Smartphone Innovation Hinges on Seniors, Not Junior

Portrait of senior man using smartphoneRight now in the United States there are over 40 million Americans aged 65 or older. In fact, people born between 1946 and 1964 – the “baby boomers” – make up nearly half of the population in the United States and every day 8,000 more of them turn 65.

Up until now this group has largely been ignored by most mobile technology companies, but recent announcements from Apple and Samsung show that this is no longer the case.

In fact, many innovations by these companies and others are being spurred on by an aging population that’s still quite active and also requires not only personal control but centralization of data relating to their health and wellness as well as their fitness.

One great example is the recent partnering between Apple, Nike and the Mayo Clinic to bring Apple’s new iOS 8 HealthKit platform, and its accompanying  app, to market.

It really only makes sense that these technology companies are finally providing technology to the biggest segment of the American population, in order to meet the needs of not just fitness enthusiasts but also the huge group of aging people who are suffering from chronic diseases and need better access to information as well as better communication with their medical doctors.

Surprisingly, many marketers believed that this segment of the population was either too small or too uninterested in technology to matter, an attitude that’s quickly changing.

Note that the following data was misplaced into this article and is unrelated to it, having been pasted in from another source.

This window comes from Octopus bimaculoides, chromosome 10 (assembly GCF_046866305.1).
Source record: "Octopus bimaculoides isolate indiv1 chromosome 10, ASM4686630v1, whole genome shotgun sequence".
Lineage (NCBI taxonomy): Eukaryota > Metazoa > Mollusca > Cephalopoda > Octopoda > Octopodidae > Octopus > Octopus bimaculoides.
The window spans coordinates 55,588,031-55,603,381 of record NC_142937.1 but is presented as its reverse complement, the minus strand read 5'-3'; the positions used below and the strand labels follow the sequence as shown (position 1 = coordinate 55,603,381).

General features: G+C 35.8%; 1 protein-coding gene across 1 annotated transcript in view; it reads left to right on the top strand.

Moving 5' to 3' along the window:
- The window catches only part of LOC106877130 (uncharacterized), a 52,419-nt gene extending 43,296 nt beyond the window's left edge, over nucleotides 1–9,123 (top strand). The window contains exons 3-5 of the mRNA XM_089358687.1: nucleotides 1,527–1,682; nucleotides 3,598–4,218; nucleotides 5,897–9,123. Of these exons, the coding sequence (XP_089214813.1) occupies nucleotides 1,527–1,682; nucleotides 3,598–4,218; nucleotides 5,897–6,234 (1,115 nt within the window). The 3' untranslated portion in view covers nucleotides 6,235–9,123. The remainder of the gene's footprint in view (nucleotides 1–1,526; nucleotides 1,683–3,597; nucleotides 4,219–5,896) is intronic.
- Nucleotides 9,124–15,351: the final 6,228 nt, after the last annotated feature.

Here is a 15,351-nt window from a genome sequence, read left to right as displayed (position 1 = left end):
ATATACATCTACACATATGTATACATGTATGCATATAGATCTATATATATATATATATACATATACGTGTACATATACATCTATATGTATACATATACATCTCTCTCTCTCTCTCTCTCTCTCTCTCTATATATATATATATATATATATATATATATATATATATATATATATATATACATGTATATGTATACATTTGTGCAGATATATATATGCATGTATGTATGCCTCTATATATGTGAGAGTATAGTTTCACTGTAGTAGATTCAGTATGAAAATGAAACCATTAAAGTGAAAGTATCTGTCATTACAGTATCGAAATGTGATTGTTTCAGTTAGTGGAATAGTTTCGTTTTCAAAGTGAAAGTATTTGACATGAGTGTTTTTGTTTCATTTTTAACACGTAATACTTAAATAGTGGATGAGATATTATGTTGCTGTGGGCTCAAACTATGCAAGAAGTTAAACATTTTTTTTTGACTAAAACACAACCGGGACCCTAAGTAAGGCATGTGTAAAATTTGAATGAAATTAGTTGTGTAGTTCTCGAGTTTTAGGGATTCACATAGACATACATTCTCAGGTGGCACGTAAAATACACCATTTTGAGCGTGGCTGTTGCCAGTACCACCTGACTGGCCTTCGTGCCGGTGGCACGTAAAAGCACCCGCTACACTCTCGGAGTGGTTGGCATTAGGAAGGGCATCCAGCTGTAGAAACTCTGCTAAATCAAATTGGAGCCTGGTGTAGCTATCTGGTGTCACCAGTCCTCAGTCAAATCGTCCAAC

Now they are starting to realize that the opposite is true and that baby boomers are actually the biggest and fastest growing population. Not only that but they also are engaging with new technologies like mobile and digital more than ever before and have the time and energy to spend learning and using them.

Tammy Sachs of Sachs Insights came away with a lot of valuable information after speaking with a group of 65 to 80 year-olds recently. She found that not only are they completely engaged in their new smartphones but are even early adopters and digital problem solvers. Many of the people she spoke to are simply keeping up with the times and trying to stay as relevant as possible.

For example, they’re managing their medical conditions, tracking calories, using fitness and diet apps and sending data directly to their medical doctors from their smart phones. Many of the iPhone attachments and apps available for measuring heart rate, sleep quality, blood sugar and other physical functions are also being used, and used regularly.

That’s not to say that baby boomers don’t have their own challenges when it comes to new technology, including problems with dexterity, vision and a new “learning curve.” New innovations are helping, however, including larger screens, interfaces that are more intuitive and voice recognition technology that allows them to avoid using their fingers altogether.

Nevertheless, it seems that pharmaceutical brands have finally realized the tremendous opportunity available to not only increase the role in supporting healthier outcomes but also their relevancy with consumers that, while aging, are still tech savvy.

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